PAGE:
Graham Reid | | 2 min read
As our heading here suggests, you have to run very fast just to keep up with Britain's Chris Wade who goes under the name Dodson and Fogg.
But if you've followed how often Elsewhere has written about his albums (frequently suggesting you have to run very fast . . .) then you know what we mean by our repeated use of the adjective “prolific”.
We could say “unstoppable” but might have a negative connotation and round our way we very much like his post-psychedelic folk-pop (sometimes embellished by sitar and/or flute).
That said we count more than a dozen full length albums from him in the past five years (and there were EPs) which usually come in delightful cover art by his partner Linzi Napier.
A look at his website also showcases his own art, photography and books among other activities. Oh, and he also edits the Hound Dawg magazine and has made films.
Check out that website when you have a day or two to spare. No matter how hard you work, he'll make you feel lazy.
Meantime though we bring you up to date with his two most recent CD/download releases, Tales From the Hidden Village from late last year and this year's A New Day.
Tales From the Hidden Village may mostly conform to Wade's delightful acoustic-framed psyche-pop – pastoral pieces like the beautiful Are You Conscious and flute-kissed Try Any Time, the two-part instrumental Seven Days of Never and the troubled You Just Look the Other Way. But it opens with a blast of pure San Francisco guitar rock-cum-drone with the urgent You're Killing Us All, Take a Trip sounds remarkably close to the early Chills/Clean for its driving minimalist grandeur and You Make Your Own Blues is a contemporary sliver of white, contemporary blues.
Again Wade – who plays every instrument – pulls off an album which contains multiples within its coherent vision of a music which can touch many reference points but always sound like his Dodson and Fogg imprimatur . . . and his electric guitar playing grows with each kick of the replay: Check out Dressed for the Night which goes out in its final minutes with one of those intensely focused solos you wish would last forever.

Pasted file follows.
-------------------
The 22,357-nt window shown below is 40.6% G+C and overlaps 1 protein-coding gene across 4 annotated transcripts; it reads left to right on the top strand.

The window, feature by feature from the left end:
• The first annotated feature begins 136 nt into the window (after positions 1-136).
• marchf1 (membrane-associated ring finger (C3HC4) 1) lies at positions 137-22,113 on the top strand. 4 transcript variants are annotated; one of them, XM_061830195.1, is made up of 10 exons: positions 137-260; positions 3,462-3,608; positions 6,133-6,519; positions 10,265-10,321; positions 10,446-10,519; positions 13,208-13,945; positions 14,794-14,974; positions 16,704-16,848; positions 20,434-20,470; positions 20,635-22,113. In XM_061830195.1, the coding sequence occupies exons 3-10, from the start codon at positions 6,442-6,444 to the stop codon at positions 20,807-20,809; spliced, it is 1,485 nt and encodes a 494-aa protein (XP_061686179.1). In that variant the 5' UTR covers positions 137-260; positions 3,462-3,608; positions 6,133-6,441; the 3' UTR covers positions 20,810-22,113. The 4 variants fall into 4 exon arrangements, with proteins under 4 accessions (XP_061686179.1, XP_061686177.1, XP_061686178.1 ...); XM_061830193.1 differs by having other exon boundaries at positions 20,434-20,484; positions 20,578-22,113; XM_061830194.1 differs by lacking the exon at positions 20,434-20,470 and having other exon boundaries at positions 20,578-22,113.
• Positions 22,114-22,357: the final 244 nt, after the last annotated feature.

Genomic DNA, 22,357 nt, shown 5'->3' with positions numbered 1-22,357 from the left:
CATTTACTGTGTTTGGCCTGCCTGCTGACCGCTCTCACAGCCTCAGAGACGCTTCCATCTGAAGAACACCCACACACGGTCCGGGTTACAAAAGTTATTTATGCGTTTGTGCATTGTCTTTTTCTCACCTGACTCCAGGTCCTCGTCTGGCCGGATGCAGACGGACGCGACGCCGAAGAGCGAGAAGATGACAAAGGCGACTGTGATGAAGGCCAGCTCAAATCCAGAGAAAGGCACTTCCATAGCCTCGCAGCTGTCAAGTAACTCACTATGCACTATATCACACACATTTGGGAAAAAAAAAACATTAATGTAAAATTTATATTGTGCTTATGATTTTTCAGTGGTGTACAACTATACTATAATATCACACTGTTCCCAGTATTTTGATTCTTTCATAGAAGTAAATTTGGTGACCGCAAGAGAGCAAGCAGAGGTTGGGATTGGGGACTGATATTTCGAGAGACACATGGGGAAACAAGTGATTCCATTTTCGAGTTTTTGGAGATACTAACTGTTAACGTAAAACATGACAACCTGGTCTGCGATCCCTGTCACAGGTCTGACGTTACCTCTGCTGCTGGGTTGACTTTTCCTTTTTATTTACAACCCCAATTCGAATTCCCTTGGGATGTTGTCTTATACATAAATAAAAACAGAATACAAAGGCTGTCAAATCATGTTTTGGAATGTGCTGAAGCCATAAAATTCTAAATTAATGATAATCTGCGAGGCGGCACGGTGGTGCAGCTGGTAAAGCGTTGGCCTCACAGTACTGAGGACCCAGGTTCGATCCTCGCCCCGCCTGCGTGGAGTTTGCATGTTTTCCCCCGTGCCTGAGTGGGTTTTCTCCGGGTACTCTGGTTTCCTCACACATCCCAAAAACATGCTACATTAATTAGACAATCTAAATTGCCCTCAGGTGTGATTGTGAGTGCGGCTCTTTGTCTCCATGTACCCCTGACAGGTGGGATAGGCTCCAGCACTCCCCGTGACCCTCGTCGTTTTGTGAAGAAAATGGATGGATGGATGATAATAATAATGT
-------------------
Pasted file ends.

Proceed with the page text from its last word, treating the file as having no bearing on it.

At a pinch you might hear this as a concept/consciousness album from that village hidden behind the veil.
The final piece is Look at the Beggar.
A New Day – with sitar by Ricky Romain and flautist Georgia Cooke who have appeared on previous D&F albums – opens with the Indo-folk title track instrumental to set an exotic mood before another of his oblique folk-blues/acoustic pop songs Wind It Down which leads into the more psyche-reflective When the Birds Leave the Sky.
Over the 11 tracks, A New Day heads more into his archetypal melodic drone-cum-psychedelic folk-pop than Tales From the Hidden Village . . . if you want to hear more of his breadth then start with Tales (available on bandcamp).
Chris Wade – who counts among friends and collaborators the late Rik Mayall and Nigel Planer, both of The Young Ones, and has had singer Toyah and violinist Scarlet Rivera among others appear on his albums – is one of the most interesting self-publishing and productive musicians/artists out there today.
We always take pleasure in introducing his work but with this caveat: you might have to run very fast to keep apace.
A New Day was released on January which means we might expect another album in the near future.
And that is very good news.